On Sept. 30, 2004, the deadline for Congress to act on preserving $1.1 billion in federal funds for the State Children’s Health Insurance Program (SCHIP) ? the program which focuses on insuring the kids of the working poor ? was allowed to expire. The money was taken away from the states and returned to the U.S. Treasury. The White House could have stopped these funds from being taken from the states by requesting that Congress extend the time states had to use the funds in the 2005 budget. Over the objections of the National Governors Association and a bipartisan coalition of lawmakers, the administration decided not to ask for the extension. And according to the watchdog group Families USA, the White House actually "opposes bipartisan legislation that would give the states additional time to use the funds," and conservatives in Congress refused to schedule it for a vote.
$1.1 BILLION GOES A LONG, LONG WAY: According to Families USA, if President Bush hadn’t allowed the deadline for states to use SCHIP funds to expire, 750,000 children could have been insured. For example, the state of Ohio would have enough to cover 11,400 kids; Florida could have insured 27,000 kids; and in the state of Texas, more than 44,000 children could have been insured.
KIDS STILL IN NEED: According to the most recent Census data, the number of children living in poverty increased dramatically last year. There were 12.9 million children living in poverty in 2003, 800,000 more than the year before. And that means more kids at risk of losing health insurance; the most recent data show 8.4 million American children remain uninsured.
SLASHING SCHIP: AP reports, "State budget pressures threaten to undo gains in health insurance coverage for children and the poor." State budgets face a projected shortfall of nearly $40 billion going into 2005; the administration’s 2005 budget, however, proposed slashing state grants by 3.3 percent. To deal with the crippling budget strain, many states now are folding to pressure to slice health care for the poor. A new study by the nonpartisan Kaiser Family Foundation shows between April 2003 and July 2004, nearly half of the states in the U.S. took some measure to make it harder to sign up for or stay in SCHIP. And SCHIP enrollment fell for the first time in 2003, as states instituted "eligibility cuts, capped enrollment and raised premiums." Right now, 4 million children rely on SCHIP for health insurance.
MEDICAID IN TROUBLE: Children make up nearly half of the 52 million people who receive Medicaid. A separate Kaiser Family Foundation study shows every state in the nation is currently planning some measure to cut Medicaid in 2005, "including restricting eligibility and reducing benefits." The president has done little to help and, actually, has proposed making it worse. The state budget crunch has been exacerbated by the expiration of $20 billion in temporary fiscal relief, which was enacted in part to make up for federal tax cuts and the withering economy. (Ten billion dollars of that was directly for Medicaid.) In 2003, the president proposed "block granting" Medicaid, which would end the flexible funding. Without flexible funding, the recent surge in the uninsured would have been much larger; while 5 million more Americans were uninsured in 2003 than in 2000, almost 6 million more Americans were assisted by Medicaid during this period.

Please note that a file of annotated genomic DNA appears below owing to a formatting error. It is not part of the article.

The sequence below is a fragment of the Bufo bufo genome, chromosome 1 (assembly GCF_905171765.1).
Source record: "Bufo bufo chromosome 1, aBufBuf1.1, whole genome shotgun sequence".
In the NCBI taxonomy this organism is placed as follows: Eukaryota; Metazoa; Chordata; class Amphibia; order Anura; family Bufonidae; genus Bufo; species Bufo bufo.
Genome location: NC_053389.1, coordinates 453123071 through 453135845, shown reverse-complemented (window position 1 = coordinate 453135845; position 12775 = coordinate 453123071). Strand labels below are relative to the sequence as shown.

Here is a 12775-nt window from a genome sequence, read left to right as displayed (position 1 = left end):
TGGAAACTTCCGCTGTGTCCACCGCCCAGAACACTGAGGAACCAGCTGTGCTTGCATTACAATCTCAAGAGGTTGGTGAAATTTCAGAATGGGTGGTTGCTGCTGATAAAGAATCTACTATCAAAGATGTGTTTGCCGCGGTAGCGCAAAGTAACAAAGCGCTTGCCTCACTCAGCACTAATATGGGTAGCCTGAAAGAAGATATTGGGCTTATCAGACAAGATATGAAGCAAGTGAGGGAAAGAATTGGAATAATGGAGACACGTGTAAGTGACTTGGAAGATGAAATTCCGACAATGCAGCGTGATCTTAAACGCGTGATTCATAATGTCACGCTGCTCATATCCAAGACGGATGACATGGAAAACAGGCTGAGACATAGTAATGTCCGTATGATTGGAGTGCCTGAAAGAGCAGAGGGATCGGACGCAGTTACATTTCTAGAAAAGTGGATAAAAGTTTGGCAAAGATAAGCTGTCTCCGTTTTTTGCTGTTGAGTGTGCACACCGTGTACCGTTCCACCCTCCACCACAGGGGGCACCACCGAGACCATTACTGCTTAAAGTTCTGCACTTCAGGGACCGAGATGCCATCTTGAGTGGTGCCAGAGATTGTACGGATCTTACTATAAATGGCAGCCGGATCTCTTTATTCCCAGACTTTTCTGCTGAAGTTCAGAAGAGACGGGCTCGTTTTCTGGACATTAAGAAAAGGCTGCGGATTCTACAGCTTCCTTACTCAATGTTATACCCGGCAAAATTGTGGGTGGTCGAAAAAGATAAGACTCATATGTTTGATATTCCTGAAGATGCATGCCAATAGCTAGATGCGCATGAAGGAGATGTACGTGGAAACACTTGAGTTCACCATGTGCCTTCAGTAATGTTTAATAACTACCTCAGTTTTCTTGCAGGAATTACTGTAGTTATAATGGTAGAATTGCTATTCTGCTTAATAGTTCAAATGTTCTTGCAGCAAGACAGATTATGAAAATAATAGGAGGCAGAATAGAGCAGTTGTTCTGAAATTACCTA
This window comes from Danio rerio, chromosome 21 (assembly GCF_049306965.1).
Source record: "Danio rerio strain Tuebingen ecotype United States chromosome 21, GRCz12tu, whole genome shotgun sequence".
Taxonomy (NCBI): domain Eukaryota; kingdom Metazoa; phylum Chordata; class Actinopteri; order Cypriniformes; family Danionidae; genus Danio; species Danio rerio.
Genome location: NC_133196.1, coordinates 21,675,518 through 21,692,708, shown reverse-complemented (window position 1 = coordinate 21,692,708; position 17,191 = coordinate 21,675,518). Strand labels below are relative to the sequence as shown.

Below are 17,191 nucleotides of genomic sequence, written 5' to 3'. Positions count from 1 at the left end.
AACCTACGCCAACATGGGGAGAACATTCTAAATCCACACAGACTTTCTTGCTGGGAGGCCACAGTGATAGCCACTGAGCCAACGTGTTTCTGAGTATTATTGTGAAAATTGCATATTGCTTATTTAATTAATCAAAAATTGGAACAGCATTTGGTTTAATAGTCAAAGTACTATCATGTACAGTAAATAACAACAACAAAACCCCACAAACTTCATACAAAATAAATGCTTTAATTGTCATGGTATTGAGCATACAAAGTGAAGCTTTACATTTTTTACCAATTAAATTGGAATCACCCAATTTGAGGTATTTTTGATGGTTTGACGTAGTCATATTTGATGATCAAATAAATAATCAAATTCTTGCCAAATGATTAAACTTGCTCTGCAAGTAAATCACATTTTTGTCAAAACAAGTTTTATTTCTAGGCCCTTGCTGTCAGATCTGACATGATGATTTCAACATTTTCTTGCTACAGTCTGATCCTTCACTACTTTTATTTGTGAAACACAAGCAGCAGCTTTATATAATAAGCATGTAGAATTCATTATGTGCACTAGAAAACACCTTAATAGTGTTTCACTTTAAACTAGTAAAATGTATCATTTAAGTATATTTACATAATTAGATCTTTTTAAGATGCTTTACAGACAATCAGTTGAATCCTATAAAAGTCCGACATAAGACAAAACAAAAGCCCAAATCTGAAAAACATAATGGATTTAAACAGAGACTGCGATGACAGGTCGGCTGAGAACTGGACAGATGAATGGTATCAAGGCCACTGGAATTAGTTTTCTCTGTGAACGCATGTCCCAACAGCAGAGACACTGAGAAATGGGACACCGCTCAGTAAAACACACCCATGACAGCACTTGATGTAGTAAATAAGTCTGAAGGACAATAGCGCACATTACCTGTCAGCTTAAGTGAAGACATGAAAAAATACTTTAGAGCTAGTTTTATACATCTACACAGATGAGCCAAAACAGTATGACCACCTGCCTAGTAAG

MEDICARE LEGISLATION MAKING THINGS WORSE: The Kaiser Family Foundation found state health programs face further strain by the financial burden generated by implementation of the White House Medicare prescription drug benefit. States are facing expensive new administration costs surrounding the new benefit. And three-fourths of all states are worried about a pricey provision that requires states to make payments to the federal government to finance the drug benefit, saying it will "more than offset any potential savings." Today, only three states have reported they have the money allocated to meet these challenges.
DOCTORS AGREE ? ADMINISTRATION POLICIES HARM KIDS: Thirty-six leading American pediatricians ? including well-known author T. Berry Brazelton and six past presidents of the American Academy of Pediatrics ? released a joint statement this week "condemning President George W. Bush’s neglect of child health concerns, as well as objecting to other administration policies that are harmful to the wellbeing of children." The statement charges, "The Bush administration’s policies are moving us away from effective and longstanding federal commitments that improved the health of children, commitments proudly initiated and supported by previous Republican and Democratic presidents?If not reversed, these ill-advised tax and budget policies will erode decades of hard-won health gains for children, while still leaving unaddressed such critical problems."